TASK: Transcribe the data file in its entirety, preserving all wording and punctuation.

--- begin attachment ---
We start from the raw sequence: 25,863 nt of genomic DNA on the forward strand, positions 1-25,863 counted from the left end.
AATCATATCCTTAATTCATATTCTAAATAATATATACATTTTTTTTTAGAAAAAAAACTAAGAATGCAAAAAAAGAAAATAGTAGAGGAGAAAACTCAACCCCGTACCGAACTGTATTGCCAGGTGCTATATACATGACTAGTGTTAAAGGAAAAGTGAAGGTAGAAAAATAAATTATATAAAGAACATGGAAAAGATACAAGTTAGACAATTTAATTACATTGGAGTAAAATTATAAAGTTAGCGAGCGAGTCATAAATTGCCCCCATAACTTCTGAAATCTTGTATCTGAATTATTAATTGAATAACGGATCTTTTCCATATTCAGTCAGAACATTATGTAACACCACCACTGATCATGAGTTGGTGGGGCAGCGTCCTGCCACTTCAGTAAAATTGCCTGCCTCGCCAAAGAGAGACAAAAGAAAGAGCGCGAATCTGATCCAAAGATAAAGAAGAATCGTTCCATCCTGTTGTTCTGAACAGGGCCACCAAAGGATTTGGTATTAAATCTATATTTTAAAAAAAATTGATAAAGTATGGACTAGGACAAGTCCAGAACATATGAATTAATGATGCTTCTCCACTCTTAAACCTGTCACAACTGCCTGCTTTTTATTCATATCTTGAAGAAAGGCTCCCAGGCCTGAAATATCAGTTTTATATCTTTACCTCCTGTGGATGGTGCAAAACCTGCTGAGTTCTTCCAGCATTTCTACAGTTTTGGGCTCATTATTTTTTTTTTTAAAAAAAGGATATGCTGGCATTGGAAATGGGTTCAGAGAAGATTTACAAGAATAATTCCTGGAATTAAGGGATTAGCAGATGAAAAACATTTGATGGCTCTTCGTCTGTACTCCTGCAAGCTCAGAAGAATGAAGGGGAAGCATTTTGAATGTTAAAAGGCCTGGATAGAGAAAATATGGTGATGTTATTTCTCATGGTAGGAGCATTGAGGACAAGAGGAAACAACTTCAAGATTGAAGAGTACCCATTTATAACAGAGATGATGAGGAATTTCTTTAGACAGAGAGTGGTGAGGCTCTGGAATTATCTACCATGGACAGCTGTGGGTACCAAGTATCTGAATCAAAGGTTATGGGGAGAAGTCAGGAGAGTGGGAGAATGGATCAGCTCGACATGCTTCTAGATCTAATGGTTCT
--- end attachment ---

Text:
We start from the raw sequence: 25,863 nt of genomic DNA on the forward strand, positions 1-25,863 counted from the left end.
AATCATATCCTTAATTCATATTCTAAATAATATATACATTTTTTTTTAGAAAAAAAACTAAGAATGCAAAAAAAGAAAATAGTAGAGGAGAAAACTCAACCCCGTACCGAACTGTATTGCCAGGTGCTATATACATGACTAGTGTTAAAGGAAAAGTGAAGGTAGAAAAATAAATTATATAAAGAACATGGAAAAGATACAAGTTAGACAATTTAATTACATTGGAGTAAAATTATAAAGTTAGCGAGCGAGTCATAAATTGCCCCCATAACTTCTGAAATCTTGTATCTGAATTATTAATTGAATAACGGATCTTTTCCATATTCAGTCAGAACATTATGTAACACCACCACTGATCATGAGTTGGTGGGGCAGCGTCCTGCCACTTCAGTAAAATTGCCTGCCTCGCCAAAGAGAGACAAAAGAAAGAGCGCGAATCTGATCCAAAGATAAAGAAGAATCGTTCCATCCTGTTGTTCTGAACAGGGCCACCAAAGGATTTGGTATTAAATCTATATTTTAAAAAAAATTGATAAAGTATGGACTAGGACAAGTCCAGAACATATGAATTAATGATGCTTCTCCACTCTTAAACCTGTCACAACTGCCTGCTTTTTATTCATATCTTGAAGAAAGGCTCCCAGGCCTGAAATATCAGTTTTATATCTTTACCTCCTGTGGATGGTGCAAAACCTGCTGAGTTCTTCCAGCATTTCTACAGTTTTGGGCTCATTATTTTTTTTTTTAAAAAAAGGATATGCTGGCATTGGAAATGGGTTCAGAGAAGATTTACAAGAATAATTCCTGGAATTAAGGGATTAGCAGATGAAAAACATTTGATGGCTCTTCGTCTGTACTCCTGCAAGCTCAGAAGAATGAAGGGGAAGCATTTTGAATGTTAAAAGGCCTGGATAGAGAAAATATGGTGATGTTATTTCTCATGGTAGGAGCATTGAGGACAAGAGGAAACAACTTCAAGATTGAAGAGTACCCATTTATAACAGAGATGATGAGGAATTTCTTTAGACAGAGAGTGGTGAGGCTCTGGAATTATCTACCATGGACAGCTGTGGGTACCAAGTATCTGAATCAAAGGTTATGGGGAGAAGTCAGGAGAGTGGGAGAATGGATCAGCTCGACATGCTTCTAGATCTAATGGTTCT